Scott Turnbrook
November 4, 2018
Scott Turnbrook
Coordinating Minister

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Autumn Brings ... A Call to Letting Go (part seven)

Autumn Brings…A Call to Letting Go” (Part Seven)

Ephesians 4:25-32 & Luke 23:32-43 ~ Rev. G. Scott Turnbrook 

November 4, 2018  

Wow…we all remembered to change your clocks! Or our electronic devices did the job for us. But, either way, we appear organized and we are now well into the fall season. God has put on a tremendous show with an overly dry September, the colours of the leaves were spectacular this year. The fall rains have fully set in and leaves have mostly fallen. And while the seasons shifted from summer to fall, we pondered the shifts into autumn and considered how they provided a window into the grace, the nature, the divinity of God.  

We began as fall commenced considering “change”. Change is that ever-present reality of God’s nature. We considered the changes that God offers. Changes which move one to new life from death, which brings hope from despair. As we considered Isaiah’s hope-filled words “I am about to do a new thing, do you not perceive it”, we were reassured how God’s nature is change. We then moved to a consideration of another dimension of God’s nature: “preservation”. And we pondered how God preserves and provides for us on the journey. We considered the importance, especially in this world which prizes our self-made individuality, for us to also rely on God’s grace and strength in the journey. We remembered how in the story of Moses striking the rock with the staff and receiving water for the thirsty people they named that place “Massah & Merribah” ~ the place of quarreling and testing, for it occurs in these challenging moments of time that we realize God’s nature of preservation.  

We next continued to consider God’s nature of bringing “comfort” as we recalled Jesus’ teaching of taking his yoke and learning that his burden is easy and his yoke is light. It is that reminder that in our following Jesus’ Way, that it will be OK, that it will be manageable, achievable, something we can all can bear. Indeed God brings comfort. We next considered the element of “mystery” as a part of this season with the sunlit days diminishing and the evening arriving sooner and sooner. We considered the beautiful paradox of the journey of knowing the unknowable God and the grace for us found in loving the questions and knowing that the answers will be revealed in God’s gracious time. Rev. Mary built upon this and helped us to consider that vital element of relationship with God… “trust” as you sang ‘Michael, row your boat ashore, Hallelujah!’ It was a reminder of the trust that was essential and lived out in civil rights movements, in personal faith experiences, as people of faith took the risk and trusted in God. And finally, last week, we considered the nature of God who is “protection”. As we considered the analogy of the shepherd protecting her sheep we considered how God’s nature is to provide protection ~ sometimes to us and in other cases (as we heard in the story of our sponsorship to the Hammoud family from Linda) to provide protection through us. Yet another dimension of God’s nature is protection.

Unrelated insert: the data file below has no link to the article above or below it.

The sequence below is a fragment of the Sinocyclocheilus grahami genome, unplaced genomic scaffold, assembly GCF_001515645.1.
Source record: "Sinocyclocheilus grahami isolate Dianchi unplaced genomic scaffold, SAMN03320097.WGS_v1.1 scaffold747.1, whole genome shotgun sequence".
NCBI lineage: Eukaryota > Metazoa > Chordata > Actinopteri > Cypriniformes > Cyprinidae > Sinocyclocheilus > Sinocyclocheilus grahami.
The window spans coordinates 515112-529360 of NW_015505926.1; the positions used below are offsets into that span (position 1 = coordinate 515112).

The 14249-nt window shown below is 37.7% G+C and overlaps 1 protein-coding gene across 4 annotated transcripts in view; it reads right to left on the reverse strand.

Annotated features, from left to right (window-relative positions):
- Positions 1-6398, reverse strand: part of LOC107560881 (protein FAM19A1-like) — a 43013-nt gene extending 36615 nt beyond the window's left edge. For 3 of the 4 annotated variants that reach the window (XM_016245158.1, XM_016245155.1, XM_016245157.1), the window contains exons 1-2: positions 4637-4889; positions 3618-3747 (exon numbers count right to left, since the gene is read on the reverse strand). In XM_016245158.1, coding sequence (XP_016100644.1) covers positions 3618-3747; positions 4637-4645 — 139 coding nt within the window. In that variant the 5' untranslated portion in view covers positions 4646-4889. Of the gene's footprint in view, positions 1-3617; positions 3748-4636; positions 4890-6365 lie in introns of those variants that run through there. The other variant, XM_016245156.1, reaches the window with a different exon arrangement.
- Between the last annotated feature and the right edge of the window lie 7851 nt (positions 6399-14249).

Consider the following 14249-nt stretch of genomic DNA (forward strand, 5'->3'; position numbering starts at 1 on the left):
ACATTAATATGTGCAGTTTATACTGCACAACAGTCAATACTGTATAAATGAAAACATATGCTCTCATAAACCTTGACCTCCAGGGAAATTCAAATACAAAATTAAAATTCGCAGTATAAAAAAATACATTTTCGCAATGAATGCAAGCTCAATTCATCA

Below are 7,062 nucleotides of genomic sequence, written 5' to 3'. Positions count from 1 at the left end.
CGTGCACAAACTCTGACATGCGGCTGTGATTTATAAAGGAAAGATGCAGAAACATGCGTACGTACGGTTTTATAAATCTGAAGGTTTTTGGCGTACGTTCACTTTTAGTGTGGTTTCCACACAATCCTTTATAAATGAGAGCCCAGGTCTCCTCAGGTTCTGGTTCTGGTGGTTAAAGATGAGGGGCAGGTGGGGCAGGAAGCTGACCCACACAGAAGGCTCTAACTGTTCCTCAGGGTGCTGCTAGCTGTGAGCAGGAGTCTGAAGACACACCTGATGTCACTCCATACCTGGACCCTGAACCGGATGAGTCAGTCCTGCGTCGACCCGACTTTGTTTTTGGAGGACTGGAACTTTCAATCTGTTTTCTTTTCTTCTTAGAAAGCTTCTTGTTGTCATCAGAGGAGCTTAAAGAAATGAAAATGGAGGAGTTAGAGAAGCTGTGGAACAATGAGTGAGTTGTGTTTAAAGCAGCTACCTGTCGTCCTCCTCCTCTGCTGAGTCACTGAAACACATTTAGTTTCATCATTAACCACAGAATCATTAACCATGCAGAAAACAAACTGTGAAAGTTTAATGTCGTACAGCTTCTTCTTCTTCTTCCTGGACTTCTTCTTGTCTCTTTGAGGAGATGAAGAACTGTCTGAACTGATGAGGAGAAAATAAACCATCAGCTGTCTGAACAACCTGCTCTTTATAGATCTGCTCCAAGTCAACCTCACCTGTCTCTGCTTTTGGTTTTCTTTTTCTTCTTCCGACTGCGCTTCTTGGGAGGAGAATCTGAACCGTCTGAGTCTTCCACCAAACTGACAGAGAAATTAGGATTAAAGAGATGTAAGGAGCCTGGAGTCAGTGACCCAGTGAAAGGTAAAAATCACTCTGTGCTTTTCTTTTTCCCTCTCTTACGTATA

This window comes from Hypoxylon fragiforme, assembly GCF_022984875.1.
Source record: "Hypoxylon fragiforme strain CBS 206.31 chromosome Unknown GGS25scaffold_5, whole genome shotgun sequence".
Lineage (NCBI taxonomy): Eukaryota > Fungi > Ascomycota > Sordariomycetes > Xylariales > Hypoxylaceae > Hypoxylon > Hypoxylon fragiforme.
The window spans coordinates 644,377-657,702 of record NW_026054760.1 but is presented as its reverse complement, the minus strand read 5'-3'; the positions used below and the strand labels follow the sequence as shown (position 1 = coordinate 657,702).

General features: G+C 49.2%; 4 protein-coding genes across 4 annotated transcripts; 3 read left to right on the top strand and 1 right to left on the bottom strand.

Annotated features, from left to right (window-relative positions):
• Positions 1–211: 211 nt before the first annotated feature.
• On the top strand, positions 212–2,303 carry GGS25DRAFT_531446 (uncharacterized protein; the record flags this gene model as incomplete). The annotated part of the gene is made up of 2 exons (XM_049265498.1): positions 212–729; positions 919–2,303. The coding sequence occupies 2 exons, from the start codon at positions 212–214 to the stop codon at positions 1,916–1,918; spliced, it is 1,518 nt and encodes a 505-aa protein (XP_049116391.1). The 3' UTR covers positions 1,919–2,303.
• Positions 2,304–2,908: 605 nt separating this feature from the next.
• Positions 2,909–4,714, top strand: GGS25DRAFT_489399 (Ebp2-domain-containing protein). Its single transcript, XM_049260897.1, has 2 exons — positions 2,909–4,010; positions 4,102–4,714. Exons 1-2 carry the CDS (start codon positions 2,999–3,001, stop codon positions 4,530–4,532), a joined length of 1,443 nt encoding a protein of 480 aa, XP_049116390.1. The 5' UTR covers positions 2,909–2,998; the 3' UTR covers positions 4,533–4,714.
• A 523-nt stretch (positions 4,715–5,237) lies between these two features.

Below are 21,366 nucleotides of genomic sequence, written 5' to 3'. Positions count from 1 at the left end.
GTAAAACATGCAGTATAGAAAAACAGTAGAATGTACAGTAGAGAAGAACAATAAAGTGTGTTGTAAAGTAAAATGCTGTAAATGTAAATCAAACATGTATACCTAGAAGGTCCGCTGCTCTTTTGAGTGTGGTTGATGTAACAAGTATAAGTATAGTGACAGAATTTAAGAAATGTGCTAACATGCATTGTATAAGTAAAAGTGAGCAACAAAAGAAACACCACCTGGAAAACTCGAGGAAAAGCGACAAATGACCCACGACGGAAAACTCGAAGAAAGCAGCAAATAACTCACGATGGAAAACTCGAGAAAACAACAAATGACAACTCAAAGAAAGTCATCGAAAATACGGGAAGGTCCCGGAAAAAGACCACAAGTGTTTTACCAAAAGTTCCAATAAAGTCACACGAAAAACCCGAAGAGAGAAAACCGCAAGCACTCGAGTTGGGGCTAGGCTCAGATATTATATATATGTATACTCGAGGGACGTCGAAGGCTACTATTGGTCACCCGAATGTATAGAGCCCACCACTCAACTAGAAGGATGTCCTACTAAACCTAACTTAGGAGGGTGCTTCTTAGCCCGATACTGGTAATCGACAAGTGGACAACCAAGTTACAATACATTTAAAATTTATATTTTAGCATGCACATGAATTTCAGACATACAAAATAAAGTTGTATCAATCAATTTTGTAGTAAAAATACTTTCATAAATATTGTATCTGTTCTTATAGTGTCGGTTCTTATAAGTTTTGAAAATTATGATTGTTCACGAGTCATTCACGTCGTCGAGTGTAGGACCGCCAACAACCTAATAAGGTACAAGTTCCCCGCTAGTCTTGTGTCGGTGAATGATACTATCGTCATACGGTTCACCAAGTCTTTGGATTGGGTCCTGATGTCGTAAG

This series was the result of the brainstorming of our Worship Committee back in August as we considered a “Fall Theme”. And, they have guided us through a deep and thoughtful journey. We conclude with what I would suggest is among the most difficult dimension of Autumn… “the call to letting go”. Autumn is that time when all has been completed and it is a time to let go and turn things over to God. The harvest is in, the land is prepared for the coming winter, the foods are stored in the cellar and silos, and we sit back and we wait and … we let go. I’m looking forward to the VSO’s complete performance of Vivaldi’s performance of “The Four Seasons” next month and this symphony that lifts up the character of the season of Fall takes on that distinctive shift in its presentation. The texts we heard are among the most difficult and challenging in the biblical cannon of scripture ~ for they teach us about the nature of letting go.